For Immediate Release
Naming Tool for Biologic Medicines Released; Ensures Compliance with FDA, WHO Standards
Arlington, VA (February 8, 2018)
The Alliance for Safe Biologic Medicines (ASBM) announced today that it has developed a web-based tool for the naming of biologic medicines to quickly ensure compliance with naming standards set forth by the FDA and World Health Organization (WHO). The tool, called “SuffixAudit”, will be made available to regulators and manufacturers.
Biologic medicines are complex molecules engineered to treat serious and chronic conditions including rheumatoid arthritis, psoriasis, and cancer. Lower-cost versions of these medicines, known as biosimilars, are becoming available but unlike generics, they are not exact copies of their reference product. These inherent differences have caused health regulators worldwide to make clear product identification a priority. “The distinct naming of all biologics, including biosimilars, allows regulators to accurately track products, ensure their continued safety and efficacy, and attribute any adverse events to the correct product”, said Michael Reilly, executive director of ASBM.
To accomplish this, the FDA and WHO have each proposed a system which appends a distinct four-letter suffix to a root name shared by the innovator medicine and all biosimilars to that product. While similar, the FDA and WHO systems employ different sets of rules, including which letters may be used and how many unique letters must be used in a suffix. Both systems exclude suffixes that exhibit meaning (e.g. those that are too similar to company names, stock symbols, or words).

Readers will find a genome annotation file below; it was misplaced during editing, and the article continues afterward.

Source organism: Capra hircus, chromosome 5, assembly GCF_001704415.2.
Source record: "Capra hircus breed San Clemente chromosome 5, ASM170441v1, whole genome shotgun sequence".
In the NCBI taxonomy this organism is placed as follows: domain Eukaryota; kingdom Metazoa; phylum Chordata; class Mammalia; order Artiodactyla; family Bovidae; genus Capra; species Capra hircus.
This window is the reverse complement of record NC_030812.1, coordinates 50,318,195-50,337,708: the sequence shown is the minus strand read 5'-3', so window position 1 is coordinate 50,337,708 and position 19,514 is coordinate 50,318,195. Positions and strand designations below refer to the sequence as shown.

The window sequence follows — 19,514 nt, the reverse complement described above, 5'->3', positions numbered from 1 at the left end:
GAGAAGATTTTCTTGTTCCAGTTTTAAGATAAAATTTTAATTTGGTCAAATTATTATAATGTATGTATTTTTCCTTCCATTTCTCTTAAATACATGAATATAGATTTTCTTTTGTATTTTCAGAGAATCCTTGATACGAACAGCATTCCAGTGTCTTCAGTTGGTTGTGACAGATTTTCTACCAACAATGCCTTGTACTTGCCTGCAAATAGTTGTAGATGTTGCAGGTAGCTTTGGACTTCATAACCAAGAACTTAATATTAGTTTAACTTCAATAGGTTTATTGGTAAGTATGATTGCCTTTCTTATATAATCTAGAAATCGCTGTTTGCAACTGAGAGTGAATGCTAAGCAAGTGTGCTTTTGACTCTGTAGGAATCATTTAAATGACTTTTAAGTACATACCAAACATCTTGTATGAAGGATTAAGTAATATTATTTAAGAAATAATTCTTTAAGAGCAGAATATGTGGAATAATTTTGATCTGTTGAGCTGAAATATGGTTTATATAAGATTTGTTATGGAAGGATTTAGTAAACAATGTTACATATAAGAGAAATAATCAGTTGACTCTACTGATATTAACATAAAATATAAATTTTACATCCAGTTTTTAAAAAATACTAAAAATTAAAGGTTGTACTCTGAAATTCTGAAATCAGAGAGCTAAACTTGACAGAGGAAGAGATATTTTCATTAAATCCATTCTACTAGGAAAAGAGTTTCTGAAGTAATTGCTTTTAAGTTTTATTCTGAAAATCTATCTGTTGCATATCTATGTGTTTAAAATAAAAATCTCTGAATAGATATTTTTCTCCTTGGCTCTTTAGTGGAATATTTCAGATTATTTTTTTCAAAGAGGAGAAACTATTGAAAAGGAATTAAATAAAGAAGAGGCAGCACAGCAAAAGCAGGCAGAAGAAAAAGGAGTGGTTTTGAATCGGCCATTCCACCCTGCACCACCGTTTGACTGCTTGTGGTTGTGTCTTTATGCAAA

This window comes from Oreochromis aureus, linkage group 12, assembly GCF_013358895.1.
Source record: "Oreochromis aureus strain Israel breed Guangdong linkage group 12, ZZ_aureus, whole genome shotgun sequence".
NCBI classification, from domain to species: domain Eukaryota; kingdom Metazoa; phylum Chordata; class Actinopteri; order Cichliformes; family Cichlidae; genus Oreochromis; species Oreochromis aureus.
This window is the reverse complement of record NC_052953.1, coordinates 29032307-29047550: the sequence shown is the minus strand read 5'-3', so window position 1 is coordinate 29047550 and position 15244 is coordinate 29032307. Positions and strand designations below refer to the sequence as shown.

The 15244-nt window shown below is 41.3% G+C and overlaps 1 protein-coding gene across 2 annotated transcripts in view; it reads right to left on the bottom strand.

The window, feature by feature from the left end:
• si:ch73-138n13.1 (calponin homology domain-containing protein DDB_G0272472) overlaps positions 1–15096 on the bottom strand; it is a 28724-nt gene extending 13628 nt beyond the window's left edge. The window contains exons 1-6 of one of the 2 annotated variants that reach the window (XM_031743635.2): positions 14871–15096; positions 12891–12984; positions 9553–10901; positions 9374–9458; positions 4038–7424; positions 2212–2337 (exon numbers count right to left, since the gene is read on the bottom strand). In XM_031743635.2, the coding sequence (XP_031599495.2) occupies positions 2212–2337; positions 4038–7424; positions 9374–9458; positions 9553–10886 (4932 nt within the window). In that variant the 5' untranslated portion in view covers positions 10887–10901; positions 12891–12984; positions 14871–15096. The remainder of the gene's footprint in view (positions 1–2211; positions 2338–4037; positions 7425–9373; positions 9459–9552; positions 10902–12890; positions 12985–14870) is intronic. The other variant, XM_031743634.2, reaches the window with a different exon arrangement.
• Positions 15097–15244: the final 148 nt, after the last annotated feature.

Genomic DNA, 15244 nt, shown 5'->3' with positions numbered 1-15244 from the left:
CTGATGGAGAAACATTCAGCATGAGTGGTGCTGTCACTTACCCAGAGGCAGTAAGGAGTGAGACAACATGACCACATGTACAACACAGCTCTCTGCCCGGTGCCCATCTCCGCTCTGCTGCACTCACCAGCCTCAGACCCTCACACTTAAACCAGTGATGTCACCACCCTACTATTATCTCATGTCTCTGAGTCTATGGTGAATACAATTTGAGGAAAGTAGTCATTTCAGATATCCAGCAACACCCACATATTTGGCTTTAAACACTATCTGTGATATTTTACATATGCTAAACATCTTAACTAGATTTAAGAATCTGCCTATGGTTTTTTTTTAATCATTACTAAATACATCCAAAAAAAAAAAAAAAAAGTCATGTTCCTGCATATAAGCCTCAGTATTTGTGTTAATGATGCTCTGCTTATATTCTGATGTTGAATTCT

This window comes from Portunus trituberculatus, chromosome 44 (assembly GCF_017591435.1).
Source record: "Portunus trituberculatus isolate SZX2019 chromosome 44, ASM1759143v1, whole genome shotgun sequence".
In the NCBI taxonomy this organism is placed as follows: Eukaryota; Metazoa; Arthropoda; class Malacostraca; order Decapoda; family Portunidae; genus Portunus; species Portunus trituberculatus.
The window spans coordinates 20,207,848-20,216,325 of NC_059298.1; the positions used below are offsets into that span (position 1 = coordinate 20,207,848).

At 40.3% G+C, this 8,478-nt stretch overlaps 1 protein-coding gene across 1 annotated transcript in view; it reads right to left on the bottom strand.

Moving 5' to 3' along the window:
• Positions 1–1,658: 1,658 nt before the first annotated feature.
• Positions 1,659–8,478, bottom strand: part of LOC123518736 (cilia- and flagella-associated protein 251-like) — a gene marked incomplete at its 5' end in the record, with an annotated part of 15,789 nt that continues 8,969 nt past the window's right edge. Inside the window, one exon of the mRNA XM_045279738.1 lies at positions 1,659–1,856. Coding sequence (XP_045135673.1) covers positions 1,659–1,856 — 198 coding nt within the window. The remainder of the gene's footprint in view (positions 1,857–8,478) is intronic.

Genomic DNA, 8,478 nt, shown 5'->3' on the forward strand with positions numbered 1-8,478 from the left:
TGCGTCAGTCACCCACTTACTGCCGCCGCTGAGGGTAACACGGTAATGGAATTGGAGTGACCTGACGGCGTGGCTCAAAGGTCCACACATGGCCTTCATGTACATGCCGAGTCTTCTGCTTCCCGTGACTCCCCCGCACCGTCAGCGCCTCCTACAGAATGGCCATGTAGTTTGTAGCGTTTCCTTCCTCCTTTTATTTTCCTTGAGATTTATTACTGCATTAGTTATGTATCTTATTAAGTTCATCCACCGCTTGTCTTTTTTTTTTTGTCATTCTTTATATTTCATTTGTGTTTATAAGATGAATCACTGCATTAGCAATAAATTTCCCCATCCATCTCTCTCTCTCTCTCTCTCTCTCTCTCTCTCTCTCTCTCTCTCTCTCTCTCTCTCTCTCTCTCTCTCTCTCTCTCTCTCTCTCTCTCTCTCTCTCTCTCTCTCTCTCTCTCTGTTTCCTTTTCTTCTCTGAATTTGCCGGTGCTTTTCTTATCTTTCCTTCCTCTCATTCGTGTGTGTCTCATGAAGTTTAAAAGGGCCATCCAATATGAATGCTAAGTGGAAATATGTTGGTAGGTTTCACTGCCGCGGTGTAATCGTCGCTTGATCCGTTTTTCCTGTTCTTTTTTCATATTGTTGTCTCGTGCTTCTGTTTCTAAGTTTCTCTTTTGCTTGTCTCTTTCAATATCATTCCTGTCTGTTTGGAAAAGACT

ASBM’s SuffixAudit checks a proposed suffix against regularly-updated lists of words, stock symbols, medical and pharmaceutical terms, and combinations not in compliance with FDA or WHO rules. It can also encode suffixes with a 32-bit “checksum”, an additional mathematical safeguard against inadvertent substitution that is required by the WHO Biological Qualifier (BQ) system.
“SuffixAudit allows a manufacturer or regulator to quickly test a potential suffix against the FDA established naming rules for biologics, the WHO’s proposed BQ standard, or both, as regulators continue their work to harmonize naming globally”, said Jeff Jones, PhD; an ASBM Advisory Board member and chief architect of the tool.
ASBM has worked closely with the WHO since 2013 in the development and implementation of the BQ system, including providing survey data which shows broad support for distinct naming among physicians worldwide. In April 2017, ASBM presented the WHO with a precursor to SuffixAudit called “SuffixDB” which empirically demonstrated the feasibility of implementing the four-letter suffix system by generating many thousands of BQ-compliant suffixes and reliably detecting any potential conflicts or rule violations.
“SuffixAudit represents the next generation in biologic naming compliance and will help to streamline the implementation of this approach in any region wishing to pursue distinguishable names. Manufacturers and regulators will be able to name biologics and biosimilars with confidence, ensuring clear product identification regardless of which of the two suffix systems is ultimately adopted as the global standard. ASBM looks forward to meeting with regulators in coming months to offer SuffixAudit as an aid to implementation of distinct naming and to international harmonization” said Mr. Reilly.
About the Alliance for Safe Biologic Medicines
The Alliance for Safe Biologic Medicines (ASBM) is an organization composed of diverse healthcare groups including physicians, patients, pharmacists, manufactures of innovator biologics and biosimilars, researchers, and others who are working together to ensure patient safety is at the forefront of the biosimilars policy discussion. Visit us at www.SafeBiologics.org.
For more information, please contact:
Alliance for Safe Biologic Medicines